"We have this old drug that is well-tested and been on the market for decades, [and] we have these new medications that don't have the same length of track record, but in large studies, they have very good safety and efficacy data and they decrease some of the Achille's heels of warfarin," he said. "We won't lose anything in stroke prevention and we will gain on these other fronts."
Dr. Ranjit Suri, the director of the Electrophysiology Service and Cardiac Arrhythmia Center at Lenox Hill Hospital in New York City, said that "we are excited to have alternatives to warfarin, and the simplicity of use is attractive because there is less need for monitoring and it is probably as effective as warfarin."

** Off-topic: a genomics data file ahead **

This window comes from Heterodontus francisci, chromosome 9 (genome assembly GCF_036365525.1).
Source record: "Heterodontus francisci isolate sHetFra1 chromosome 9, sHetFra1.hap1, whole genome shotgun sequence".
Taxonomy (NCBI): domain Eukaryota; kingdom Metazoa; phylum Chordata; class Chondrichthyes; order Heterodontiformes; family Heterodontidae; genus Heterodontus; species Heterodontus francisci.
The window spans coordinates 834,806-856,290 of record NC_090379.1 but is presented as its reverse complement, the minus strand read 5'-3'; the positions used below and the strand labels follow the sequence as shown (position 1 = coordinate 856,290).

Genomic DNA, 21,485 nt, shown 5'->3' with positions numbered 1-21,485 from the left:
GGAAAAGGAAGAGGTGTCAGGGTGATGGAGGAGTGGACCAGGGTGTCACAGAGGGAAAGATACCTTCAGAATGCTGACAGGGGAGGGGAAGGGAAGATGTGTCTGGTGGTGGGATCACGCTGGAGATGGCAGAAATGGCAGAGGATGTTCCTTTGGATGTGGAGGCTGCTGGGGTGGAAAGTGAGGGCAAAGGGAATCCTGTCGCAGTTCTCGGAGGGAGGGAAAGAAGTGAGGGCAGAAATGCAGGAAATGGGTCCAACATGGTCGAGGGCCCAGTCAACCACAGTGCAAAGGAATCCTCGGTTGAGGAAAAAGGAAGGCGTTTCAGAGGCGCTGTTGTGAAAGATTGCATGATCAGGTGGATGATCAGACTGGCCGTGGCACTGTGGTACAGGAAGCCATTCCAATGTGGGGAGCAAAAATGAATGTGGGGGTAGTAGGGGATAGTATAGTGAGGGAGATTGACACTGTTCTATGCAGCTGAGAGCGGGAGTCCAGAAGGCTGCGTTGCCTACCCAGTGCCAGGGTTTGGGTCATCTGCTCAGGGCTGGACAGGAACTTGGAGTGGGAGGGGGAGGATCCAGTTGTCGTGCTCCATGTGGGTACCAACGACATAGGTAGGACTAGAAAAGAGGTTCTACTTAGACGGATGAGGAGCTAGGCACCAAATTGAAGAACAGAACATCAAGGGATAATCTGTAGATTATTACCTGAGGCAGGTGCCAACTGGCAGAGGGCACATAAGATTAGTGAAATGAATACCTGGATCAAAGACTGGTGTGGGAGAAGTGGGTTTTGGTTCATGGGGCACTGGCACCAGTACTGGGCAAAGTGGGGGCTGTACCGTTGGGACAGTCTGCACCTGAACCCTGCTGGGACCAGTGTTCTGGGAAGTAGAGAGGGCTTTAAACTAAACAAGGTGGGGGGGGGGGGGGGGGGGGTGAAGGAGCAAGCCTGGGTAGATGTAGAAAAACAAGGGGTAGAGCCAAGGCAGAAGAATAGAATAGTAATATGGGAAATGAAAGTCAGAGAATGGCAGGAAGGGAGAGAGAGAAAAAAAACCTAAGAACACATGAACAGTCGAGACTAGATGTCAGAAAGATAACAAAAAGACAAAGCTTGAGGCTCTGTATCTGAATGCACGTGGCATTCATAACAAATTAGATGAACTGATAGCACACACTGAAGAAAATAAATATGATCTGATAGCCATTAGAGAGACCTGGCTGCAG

This new agent may be the best choice for individuals at risk for intracranial hemorrhage due to personal or family history of stroke and/or other factors, as well as who have a hard time getting their INR in check.
But there are some unknowns, Suri warned. Vitamin K is an antidote to warfarin in the event of an overdose, but there are no known antidotes to the new drugs yet -- a caution that del Zoppo also mentioned.
And then there's cost: del Zoppo worries that the newer medications, including rivaroxaban, may also be prohibitively expensive.
The American Heart Association provides information about arrhythmia.
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